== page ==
Public Works maintains the drainage elements, while the Houston Parks and Recreation Department maintains the six-foot ribbon of land along both sides of the path, including any grass and trees within that area. It’s a piecemeal, patchwork system that effectively deprioritizes larger scale investments. North of I-45, the local tax increment reinvestment zone funds beautifying projects. But on this southern side, no such deep pockets have stepped in.
In recent years, public works spokeswoman Erin Jones tells me, the department has received feedback that the trail would be best served by having its oversight shifted to the parks department. That feedback, Jones says, has come “primarily from the Friends of the Columbia Tap group.”
Pettitt is not shy in advocating for that exact move. In his ideal world, the Columbia Tap would become a for-real city park, similar to Buffalo Bayou Park, which is similarly anchored by a miles-long, hike-and-bike path. “We just believe that it has more value as a linear park, which is what residents back in 1995 and even in the 1970s had originally envisioned,” Pettitt says.
The small changes that have been taking shape since the formation of Pettitt’s coalition have already seen a big effect. Delores Ford, newly elected president of the Cuney Homes Resident Council, has seen pushes to beautify the trail’s Third Ward section in fits and starts since she first moved into the public housing complex 24 years ago. But never has she seen an effort as concerted as the one taking shape now.
Ford says she’s glad for the recent push. “You know, beforehand, it was a place where I was told, ‘Oh, you can’t go down there! Don’t go down there!’ because it wasn’t safe,” she says as we wind southbound toward Holman Street.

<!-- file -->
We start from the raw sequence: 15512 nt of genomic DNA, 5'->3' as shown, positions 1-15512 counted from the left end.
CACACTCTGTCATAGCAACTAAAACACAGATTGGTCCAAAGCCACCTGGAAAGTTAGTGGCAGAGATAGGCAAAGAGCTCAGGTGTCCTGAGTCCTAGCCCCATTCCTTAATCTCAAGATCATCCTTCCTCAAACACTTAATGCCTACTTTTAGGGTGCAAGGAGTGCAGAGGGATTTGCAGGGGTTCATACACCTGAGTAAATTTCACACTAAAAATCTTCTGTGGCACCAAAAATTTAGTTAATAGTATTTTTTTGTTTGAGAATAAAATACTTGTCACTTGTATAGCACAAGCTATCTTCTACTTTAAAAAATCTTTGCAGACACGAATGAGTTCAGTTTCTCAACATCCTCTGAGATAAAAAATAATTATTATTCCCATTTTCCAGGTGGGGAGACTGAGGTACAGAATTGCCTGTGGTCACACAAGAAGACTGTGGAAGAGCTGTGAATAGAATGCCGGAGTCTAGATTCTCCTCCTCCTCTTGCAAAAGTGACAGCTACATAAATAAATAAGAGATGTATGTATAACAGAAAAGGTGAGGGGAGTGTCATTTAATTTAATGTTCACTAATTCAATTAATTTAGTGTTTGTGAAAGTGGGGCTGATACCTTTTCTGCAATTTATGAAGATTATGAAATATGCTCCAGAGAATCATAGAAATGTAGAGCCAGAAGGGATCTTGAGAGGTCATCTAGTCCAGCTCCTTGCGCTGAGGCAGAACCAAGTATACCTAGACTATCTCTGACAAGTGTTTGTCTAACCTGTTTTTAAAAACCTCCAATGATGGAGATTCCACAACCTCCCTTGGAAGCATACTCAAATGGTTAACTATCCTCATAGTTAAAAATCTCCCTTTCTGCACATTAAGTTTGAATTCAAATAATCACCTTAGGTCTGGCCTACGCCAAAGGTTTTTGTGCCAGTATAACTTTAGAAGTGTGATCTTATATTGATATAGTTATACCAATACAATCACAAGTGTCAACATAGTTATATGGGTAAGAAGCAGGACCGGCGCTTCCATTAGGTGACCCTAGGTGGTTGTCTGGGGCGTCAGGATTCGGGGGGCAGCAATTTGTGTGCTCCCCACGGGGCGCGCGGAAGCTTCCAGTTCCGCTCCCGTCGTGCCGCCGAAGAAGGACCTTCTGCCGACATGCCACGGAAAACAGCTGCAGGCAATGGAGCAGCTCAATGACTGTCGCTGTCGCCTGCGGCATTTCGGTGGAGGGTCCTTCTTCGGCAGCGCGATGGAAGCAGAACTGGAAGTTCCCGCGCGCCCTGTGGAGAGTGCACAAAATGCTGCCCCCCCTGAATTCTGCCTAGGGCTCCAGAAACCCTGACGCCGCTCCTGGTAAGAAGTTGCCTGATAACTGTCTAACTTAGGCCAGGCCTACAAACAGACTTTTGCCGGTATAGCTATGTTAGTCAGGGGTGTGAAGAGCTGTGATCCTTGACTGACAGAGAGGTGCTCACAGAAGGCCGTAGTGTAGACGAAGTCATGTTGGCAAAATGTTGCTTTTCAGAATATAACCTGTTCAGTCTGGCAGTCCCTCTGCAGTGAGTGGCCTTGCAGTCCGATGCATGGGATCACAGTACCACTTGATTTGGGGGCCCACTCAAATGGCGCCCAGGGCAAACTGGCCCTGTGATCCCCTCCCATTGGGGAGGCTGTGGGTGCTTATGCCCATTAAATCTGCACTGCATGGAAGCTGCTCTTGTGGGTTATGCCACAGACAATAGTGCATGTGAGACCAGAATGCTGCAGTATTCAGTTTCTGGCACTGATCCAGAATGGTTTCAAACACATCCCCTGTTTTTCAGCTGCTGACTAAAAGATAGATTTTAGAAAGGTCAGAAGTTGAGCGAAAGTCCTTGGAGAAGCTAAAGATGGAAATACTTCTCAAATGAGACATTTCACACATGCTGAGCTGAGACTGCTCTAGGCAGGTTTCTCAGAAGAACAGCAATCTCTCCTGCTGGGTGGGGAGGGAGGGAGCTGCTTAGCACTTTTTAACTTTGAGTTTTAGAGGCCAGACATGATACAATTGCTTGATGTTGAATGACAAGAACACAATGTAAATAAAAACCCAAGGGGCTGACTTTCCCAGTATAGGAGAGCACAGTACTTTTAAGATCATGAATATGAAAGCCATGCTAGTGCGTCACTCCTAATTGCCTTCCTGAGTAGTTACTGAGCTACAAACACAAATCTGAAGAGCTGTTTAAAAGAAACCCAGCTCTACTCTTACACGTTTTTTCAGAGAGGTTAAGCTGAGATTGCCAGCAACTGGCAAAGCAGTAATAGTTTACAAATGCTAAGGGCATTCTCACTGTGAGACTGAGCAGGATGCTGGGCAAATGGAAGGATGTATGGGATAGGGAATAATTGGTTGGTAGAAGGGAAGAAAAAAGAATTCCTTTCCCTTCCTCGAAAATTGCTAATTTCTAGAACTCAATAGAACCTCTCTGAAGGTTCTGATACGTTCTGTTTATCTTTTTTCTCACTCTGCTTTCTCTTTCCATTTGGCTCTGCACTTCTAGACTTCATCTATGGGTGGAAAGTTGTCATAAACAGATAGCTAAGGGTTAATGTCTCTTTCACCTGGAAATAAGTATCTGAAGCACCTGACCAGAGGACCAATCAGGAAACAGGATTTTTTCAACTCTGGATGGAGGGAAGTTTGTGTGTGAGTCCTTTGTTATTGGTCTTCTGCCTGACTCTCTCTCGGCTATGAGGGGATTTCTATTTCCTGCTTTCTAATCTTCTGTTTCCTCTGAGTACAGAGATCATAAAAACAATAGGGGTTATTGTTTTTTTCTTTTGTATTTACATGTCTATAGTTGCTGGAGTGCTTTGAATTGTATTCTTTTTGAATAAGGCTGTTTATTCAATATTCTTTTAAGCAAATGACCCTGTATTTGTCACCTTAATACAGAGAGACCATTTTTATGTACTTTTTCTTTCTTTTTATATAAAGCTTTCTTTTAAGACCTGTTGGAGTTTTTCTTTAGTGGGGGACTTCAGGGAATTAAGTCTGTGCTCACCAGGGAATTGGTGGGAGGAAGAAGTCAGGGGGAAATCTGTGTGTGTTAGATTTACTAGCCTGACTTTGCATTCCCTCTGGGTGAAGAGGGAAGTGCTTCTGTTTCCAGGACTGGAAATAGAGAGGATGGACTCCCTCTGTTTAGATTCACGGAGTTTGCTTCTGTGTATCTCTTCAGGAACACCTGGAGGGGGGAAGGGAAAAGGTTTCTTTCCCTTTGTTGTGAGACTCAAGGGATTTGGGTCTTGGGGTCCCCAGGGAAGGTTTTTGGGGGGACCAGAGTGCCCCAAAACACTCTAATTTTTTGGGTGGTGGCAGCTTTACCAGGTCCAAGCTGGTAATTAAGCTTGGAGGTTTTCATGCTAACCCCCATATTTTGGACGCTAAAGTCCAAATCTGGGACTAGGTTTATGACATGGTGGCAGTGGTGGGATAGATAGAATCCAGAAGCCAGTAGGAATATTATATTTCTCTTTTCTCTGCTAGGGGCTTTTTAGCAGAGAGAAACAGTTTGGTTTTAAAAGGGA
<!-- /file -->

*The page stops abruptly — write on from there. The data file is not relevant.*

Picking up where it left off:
Ford and a group of others take a weekly walk from Cuney Homes, through the Tap and down to Doshi House, a cafe on Emancipation Avenue, for coffee and conversation. Those weekly walks, facilitated by Friends of Columbia Tap and the nonprofit Fit Houston, have helped Ford reacquaint herself with the trail and see it for its true potential.
It used to be, she says, she’d stand at the Cuney Homes community center and look toward the trail, where she’d glimpse abandoned, stripped-down cars. As recently as this March, when she attended a community event on the trail, she remembers spotting gun shells, dead animals and trash.
“I didn’t even know people used the trail,” she says. That changed when she connected with Lharissa Jacob, the executive director of Fit Houston, and joined the weekly walks.
Now she never misses a Friday morning. Her son, at first, was concerned about her safety. But the Tap, she says, is changing. Like Pettitt and others, she’d like to see these changes continue. Speed up, even. Though change, she knows — even change for the better — can often come with a new set of issues. Especially in a part of town like Third Ward, where gentrification is taking root at a breakneck pace.
“With the Tap changing, a lot of people are concerned that they’re fixing it up for the new neighbors, not the old neighbors,” she says. She knows that beautification can often accelerate gentrification. Take New York City, for example: Rents around the High Line jumped by 35 percent after the area’s revitalization. But she’s also well aware of how long it’s taken to get to a point where walking along the Tap feels safe and free of trash and bullet casings.
So for right now, she says, this current push to advocate for the trail’s clean-up feels like it’s hitting the right step. Share your Houston stories with me. We can start on Twitter, Facebook and Instagram. Or you can email me at firstname.lastname@example.org.